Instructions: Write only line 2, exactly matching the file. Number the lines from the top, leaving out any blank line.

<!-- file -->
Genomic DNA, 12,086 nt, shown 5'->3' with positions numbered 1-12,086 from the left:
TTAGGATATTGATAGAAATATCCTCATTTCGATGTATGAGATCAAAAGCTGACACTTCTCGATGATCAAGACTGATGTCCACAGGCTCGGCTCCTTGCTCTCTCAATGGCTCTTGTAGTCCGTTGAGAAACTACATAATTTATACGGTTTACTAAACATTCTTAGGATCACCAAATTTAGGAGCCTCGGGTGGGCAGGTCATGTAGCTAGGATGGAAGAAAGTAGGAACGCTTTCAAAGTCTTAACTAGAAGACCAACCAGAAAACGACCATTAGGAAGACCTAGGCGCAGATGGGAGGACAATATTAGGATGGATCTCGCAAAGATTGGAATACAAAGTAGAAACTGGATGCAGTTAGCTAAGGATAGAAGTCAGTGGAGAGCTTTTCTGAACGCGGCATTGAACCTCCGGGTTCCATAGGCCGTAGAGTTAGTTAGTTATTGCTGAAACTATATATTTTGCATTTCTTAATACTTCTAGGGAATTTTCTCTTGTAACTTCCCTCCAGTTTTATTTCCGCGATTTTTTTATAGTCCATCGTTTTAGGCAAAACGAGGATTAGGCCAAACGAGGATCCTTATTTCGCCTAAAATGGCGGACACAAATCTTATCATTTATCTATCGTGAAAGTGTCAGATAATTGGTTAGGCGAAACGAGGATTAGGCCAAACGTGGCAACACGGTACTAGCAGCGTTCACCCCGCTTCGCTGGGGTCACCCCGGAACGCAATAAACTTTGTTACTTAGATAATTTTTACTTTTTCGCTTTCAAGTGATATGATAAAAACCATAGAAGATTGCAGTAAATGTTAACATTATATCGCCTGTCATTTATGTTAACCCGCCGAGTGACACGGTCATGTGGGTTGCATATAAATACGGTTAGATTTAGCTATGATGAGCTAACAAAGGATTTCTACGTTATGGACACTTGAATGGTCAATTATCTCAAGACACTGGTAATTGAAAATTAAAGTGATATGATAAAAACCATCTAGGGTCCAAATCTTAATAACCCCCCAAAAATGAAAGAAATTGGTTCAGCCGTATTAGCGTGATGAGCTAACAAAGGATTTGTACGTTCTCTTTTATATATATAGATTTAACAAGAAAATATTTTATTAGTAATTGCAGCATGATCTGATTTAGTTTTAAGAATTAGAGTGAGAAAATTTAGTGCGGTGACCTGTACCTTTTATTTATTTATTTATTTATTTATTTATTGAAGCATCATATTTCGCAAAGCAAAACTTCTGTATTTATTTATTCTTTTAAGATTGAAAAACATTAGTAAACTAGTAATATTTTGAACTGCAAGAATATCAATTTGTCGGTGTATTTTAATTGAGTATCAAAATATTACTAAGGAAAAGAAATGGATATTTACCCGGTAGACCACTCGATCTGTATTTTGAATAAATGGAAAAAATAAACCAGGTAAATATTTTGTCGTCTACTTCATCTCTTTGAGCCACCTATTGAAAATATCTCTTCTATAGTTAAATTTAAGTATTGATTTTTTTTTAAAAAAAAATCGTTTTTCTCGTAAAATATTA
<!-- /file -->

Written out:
TTAGGATATTGATAGAAATATCCTCATTTCGATGTATGAGATCAAAAGCTGACACTTCTCGATGATCAAGACTGATGTCCACAGGCTCGGCTCCTTGCTCTCTCAATGGCTCTTGTAGTCCGTTGAGAAACTACATAATTTATACGGTTTACTAAACATTCTTAGGATCACCAAATTTAGGAGCCTCGGGTGGGCAGGTCATGTAGCTAGGATGGAAGAAAGTAGGAACGCTTTCAAAGTCTTAACTAGAAGACCAACCAGAAAACGACCATTAGGAAGACCTAGGCGCAGATGGGAGGACAATATTAGGATGGATCTCGCAAAGATTGGAATACAAAGTAGAAACTGGATGCAGTTAGCTAAGGATAGAAGTCAGTGGAGAGCTTTTCTGAACGCGGCATTGAACCTCCGGGTTCCATAGGCCGTAGAGTTAGTTAGTTATTGCTGAAACTATATATTTTGCATTTCTTAATACTTCTAGGGAATTTTCTCTTGTAACTTCCCTCCAGTTTTATTTCCGCGATTTTTTTATAGTCCATCGTTTTAGGCAAAACGAGGATTAGGCCAAACGAGGATCCTTATTTCGCCTAAAATGGCGGACACAAATCTTATCATTTATCTATCGTGAAAGTGTCAGATAATTGGTTAGGCGAAACGAGGATTAGGCCAAACGTGGCAACACGGTACTAGCAGCGTTCACCCCGCTTCGCTGGGGTCACCCCGGAACGCAATAAACTTTGTTACTTAGATAATTTTTACTTTTTCGCTTTCAAGTGATATGATAAAAACCATAGAAGATTGCAGTAAATGTTAACATTATATCGCCTGTCATTTATGTTAACCCGCCGAGTGACACGGTCATGTGGGTTGCATATAAATACGGTTAGATTTAGCTATGATGAGCTAACAAAGGATTTCTACGTTATGGACACTTGAATGGTCAATTATCTCAAGACACTGGTAATTGAAAATTAAAGTGATATGATAAAAACCATCTAGGGTCCAAATCTTAATAACCCCCCAAAAATGAAAGAAATTGGTTCAGCCGTATTAGCGTGATGAGCTAACAAAGGATTTGTACGTTCTCTTTTATATATATAGATTTAACAAGAAAATATTTTATTAGTAATTGCAGCATGATCTGATTTAGTTTTAAGAATTAGAGTGAGAAAATTTAGTGCGGTGACCTGTACCTTTTATTTATTTATTTATTTATTTATTTATTGAAGCATCATATTTCGCAAAGCAAAACTTCTGTATTTATTTATTCTTTTAAGATTGAAAAACATTAGTAAACTAGTAATATTTTGAACTGCAAGAATATCAATTTGTCGGTGTATTTTAATTGAGTATCAAAATATTACTAAGGAAAAGAAATGGATATTTACCCGGTAGACCACTCGATCTGTATTTTGAATAAATGGAAAAAATAAACCAGGTAAATATTTTGTCGTCTACTTCATCTCTTTGAGCCACCTATTGAAAATATCTCTTCTATAGTTAAATTTAAGTATTGATTTTTTTTTAAAAAAAAATCGTTTTTCTCGTAAAATATTA